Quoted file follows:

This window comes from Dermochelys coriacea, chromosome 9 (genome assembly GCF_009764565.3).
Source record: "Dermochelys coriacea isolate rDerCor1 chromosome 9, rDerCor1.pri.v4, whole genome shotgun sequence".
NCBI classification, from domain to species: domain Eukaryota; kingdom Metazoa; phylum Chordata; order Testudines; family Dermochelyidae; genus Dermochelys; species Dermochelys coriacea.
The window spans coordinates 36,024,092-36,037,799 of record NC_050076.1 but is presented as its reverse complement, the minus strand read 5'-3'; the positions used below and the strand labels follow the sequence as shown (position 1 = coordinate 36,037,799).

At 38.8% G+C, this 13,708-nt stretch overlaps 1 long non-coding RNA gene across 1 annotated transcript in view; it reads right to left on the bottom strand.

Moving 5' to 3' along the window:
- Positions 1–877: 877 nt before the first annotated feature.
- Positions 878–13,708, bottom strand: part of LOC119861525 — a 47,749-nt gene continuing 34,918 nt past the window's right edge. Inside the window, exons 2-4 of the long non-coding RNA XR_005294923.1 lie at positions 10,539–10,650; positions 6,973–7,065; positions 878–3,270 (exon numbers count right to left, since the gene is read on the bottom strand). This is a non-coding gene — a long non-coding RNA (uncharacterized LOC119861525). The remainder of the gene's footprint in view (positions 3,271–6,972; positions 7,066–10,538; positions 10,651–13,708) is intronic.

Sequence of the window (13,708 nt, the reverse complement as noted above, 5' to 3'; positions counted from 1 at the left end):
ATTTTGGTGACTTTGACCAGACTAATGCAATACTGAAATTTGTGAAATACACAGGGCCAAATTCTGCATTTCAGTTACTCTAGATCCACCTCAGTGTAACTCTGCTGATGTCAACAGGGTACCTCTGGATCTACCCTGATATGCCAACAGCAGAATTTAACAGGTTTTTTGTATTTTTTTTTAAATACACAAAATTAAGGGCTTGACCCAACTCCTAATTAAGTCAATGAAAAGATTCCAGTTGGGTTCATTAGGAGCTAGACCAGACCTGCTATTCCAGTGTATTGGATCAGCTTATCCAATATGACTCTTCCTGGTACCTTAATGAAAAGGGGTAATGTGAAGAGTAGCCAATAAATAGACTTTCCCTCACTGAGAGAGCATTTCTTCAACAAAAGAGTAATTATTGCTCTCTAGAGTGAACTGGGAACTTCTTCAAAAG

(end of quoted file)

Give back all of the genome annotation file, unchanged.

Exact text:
This window comes from Dermochelys coriacea, chromosome 9 (genome assembly GCF_009764565.3).
Source record: "Dermochelys coriacea isolate rDerCor1 chromosome 9, rDerCor1.pri.v4, whole genome shotgun sequence".
NCBI classification, from domain to species: domain Eukaryota; kingdom Metazoa; phylum Chordata; order Testudines; family Dermochelyidae; genus Dermochelys; species Dermochelys coriacea.
The window spans coordinates 36,024,092-36,037,799 of record NC_050076.1 but is presented as its reverse complement, the minus strand read 5'-3'; the positions used below and the strand labels follow the sequence as shown (position 1 = coordinate 36,037,799).

At 38.8% G+C, this 13,708-nt stretch overlaps 1 long non-coding RNA gene across 1 annotated transcript in view; it reads right to left on the bottom strand.

Moving 5' to 3' along the window:
- Positions 1–877: 877 nt before the first annotated feature.
- Positions 878–13,708, bottom strand: part of LOC119861525 — a 47,749-nt gene continuing 34,918 nt past the window's right edge. Inside the window, exons 2-4 of the long non-coding RNA XR_005294923.1 lie at positions 10,539–10,650; positions 6,973–7,065; positions 878–3,270 (exon numbers count right to left, since the gene is read on the bottom strand). This is a non-coding gene — a long non-coding RNA (uncharacterized LOC119861525). The remainder of the gene's footprint in view (positions 3,271–6,972; positions 7,066–10,538; positions 10,651–13,708) is intronic.

Sequence of the window (13,708 nt, the reverse complement as noted above, 5' to 3'; positions counted from 1 at the left end):
ATTTTGGTGACTTTGACCAGACTAATGCAATACTGAAATTTGTGAAATACACAGGGCCAAATTCTGCATTTCAGTTACTCTAGATCCACCTCAGTGTAACTCTGCTGATGTCAACAGGGTACCTCTGGATCTACCCTGATATGCCAACAGCAGAATTTAACAGGTTTTTTGTATTTTTTTTTAAATACACAAAATTAAGGGCTTGACCCAACTCCTAATTAAGTCAATGAAAAGATTCCAGTTGGGTTCATTAGGAGCTAGACCAGACCTGCTATTCCAGTGTATTGGATCAGCTTATCCAATATGACTCTTCCTGGTACCTTAATGAAAAGGGGTAATGTGAAGAGTAGCCAATAAATAGACTTTCCCTCACTGAGAGAGCATTTCTTCAACAAAAGAGTAATTATTGCTCTCTAGAGTGAACTGGGAACTTCTTCAAAAG